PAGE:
The destruction from a major earthquake can create havoc not only with buildings but with the emotional, physical and financial burdens it leaves on people.
Beijing and Taipei will join hands in space to monitor the electromagnetic signals that can precede earthquakes following a landmark intergovernmental agreement last month.
The agreement, reached by the governments on both sides of the Taiwan Strait, will see the mainland give Taiwan partial access to data collected by an electromagnetic surveillance satellite it will launch next year. In exchange, Taiwan will share some of its data with the mainland.
An electromagnetic surveillance satellite is a reconnaissance satellite equipped with advanced sensors that can intercept extremely weak radio signals. The data it collects can be used for civilian purposes, for example the study of electronic disturbances in the upper atmosphere caused by earthquakes and volcanic activity, but can also have military applications, such as identifying the location of radar stations, missile launch facilities and other hidden defence assets.
Some earthquakes emit electromagnetic waves before they occur and scientists hope to collect and study those signals to further the development of earthquake forecasting.
The intergovernmental project, to be funded equally by Beijing and Taipei, was launched last month at the Chinese Academy of Sciences’ Institute of Remote Sensing and Digital Earth in Beijing, a statement posted on the institute’s website said.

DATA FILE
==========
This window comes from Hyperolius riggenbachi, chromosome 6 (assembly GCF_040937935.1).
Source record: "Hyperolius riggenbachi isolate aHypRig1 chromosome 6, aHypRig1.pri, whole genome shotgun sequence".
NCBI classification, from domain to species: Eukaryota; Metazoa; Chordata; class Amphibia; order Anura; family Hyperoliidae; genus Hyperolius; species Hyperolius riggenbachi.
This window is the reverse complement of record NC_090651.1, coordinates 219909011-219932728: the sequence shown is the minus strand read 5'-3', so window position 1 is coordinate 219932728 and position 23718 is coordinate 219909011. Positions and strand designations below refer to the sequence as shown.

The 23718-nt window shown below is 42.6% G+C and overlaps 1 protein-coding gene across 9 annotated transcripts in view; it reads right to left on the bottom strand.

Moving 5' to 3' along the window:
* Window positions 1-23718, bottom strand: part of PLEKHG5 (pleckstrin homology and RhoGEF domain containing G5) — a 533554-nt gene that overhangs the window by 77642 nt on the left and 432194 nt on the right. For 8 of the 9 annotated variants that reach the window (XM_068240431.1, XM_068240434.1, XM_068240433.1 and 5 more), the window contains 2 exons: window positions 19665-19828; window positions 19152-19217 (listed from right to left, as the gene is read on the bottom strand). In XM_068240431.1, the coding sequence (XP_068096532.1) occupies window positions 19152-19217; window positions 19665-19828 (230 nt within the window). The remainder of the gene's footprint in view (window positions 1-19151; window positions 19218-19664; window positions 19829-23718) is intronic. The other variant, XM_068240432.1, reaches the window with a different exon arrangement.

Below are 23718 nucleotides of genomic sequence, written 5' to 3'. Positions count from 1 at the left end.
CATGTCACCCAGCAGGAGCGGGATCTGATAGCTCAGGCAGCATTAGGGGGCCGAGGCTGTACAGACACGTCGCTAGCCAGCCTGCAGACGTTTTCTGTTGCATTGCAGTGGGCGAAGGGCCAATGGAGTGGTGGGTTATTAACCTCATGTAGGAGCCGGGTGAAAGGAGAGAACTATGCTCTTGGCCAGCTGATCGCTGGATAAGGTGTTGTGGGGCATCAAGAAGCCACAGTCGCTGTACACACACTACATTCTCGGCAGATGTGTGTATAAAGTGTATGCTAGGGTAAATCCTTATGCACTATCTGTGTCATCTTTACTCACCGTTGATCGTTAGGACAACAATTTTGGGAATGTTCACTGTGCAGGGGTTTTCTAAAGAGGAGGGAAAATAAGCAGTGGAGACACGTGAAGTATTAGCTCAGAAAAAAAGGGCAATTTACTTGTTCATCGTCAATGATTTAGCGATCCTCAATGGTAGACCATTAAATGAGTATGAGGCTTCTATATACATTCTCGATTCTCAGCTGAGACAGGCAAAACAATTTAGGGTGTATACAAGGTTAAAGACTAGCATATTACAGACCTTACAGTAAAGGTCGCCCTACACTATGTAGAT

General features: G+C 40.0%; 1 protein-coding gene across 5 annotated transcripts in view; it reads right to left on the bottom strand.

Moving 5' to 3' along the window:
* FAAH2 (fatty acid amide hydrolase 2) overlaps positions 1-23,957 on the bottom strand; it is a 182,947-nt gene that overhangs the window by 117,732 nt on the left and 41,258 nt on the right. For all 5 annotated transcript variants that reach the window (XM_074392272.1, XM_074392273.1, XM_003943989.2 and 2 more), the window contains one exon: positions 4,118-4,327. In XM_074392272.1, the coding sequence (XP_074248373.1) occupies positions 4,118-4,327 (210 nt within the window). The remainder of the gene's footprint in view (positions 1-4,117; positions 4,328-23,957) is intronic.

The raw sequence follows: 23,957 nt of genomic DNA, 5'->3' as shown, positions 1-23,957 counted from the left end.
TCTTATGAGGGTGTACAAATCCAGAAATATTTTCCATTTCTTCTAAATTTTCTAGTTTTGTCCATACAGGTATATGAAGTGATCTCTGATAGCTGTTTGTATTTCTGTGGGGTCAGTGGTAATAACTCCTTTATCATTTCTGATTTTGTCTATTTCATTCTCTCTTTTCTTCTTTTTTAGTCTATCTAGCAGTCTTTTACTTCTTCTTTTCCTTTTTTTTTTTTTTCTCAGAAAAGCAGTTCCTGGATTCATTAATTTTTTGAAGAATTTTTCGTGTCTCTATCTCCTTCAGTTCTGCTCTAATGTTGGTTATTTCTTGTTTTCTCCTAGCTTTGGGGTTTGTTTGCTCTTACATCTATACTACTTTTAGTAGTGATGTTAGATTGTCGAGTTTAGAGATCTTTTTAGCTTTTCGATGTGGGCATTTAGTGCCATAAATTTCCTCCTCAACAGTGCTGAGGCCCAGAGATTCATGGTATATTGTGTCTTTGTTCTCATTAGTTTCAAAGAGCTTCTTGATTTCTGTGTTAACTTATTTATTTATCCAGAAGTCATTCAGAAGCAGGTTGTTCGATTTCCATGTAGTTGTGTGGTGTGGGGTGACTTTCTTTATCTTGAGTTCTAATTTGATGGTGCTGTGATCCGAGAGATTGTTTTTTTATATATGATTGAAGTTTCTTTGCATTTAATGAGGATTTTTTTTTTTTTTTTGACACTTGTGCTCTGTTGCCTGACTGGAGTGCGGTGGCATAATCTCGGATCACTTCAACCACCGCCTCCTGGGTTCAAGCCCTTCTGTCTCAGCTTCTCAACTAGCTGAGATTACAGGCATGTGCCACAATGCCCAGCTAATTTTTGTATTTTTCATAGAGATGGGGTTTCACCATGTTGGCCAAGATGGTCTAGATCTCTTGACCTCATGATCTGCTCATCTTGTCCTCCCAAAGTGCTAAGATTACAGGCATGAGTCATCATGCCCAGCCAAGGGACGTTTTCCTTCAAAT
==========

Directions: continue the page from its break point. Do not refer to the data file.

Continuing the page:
Professor Jann-yenq Liu, the Taiwanese side’s lead project scientist, said its focus on studying earthquakes would bring numerous benefits to Taiwan.
The mainland’s new satellites would carry a wide range of sensors that were better than those on similar satellites launched by other countries, he said.
Taiwan sat on some active fault lines and faced a high risk of destructive earthquakes. If abnormal electromagnetic signals could be picked up by a satellite hours or days before an earthquake, lives could be saved and economic losses minimised.
“We have seen rapid advancement of technology in recent years, and the new satellite will collect a large amount of valuable data,” Liu, from the Graduate Institute of Space Science at National Central University in Taoyuan, said. “The hope of achieving earthquake forecasting is higher than ever before.”
The mainland and Taiwan would be equal partners in the project, he said, contributing matching amounts of data, and researchers from other countries would also be involved.
Liu said the satellite’s instruments might pick up some militarily sensitive signals such as radar beams, but “to us these man-made signals are noise”.
“They must be removed to reveal the signals produced by nature, which is what we are looking for,” he said.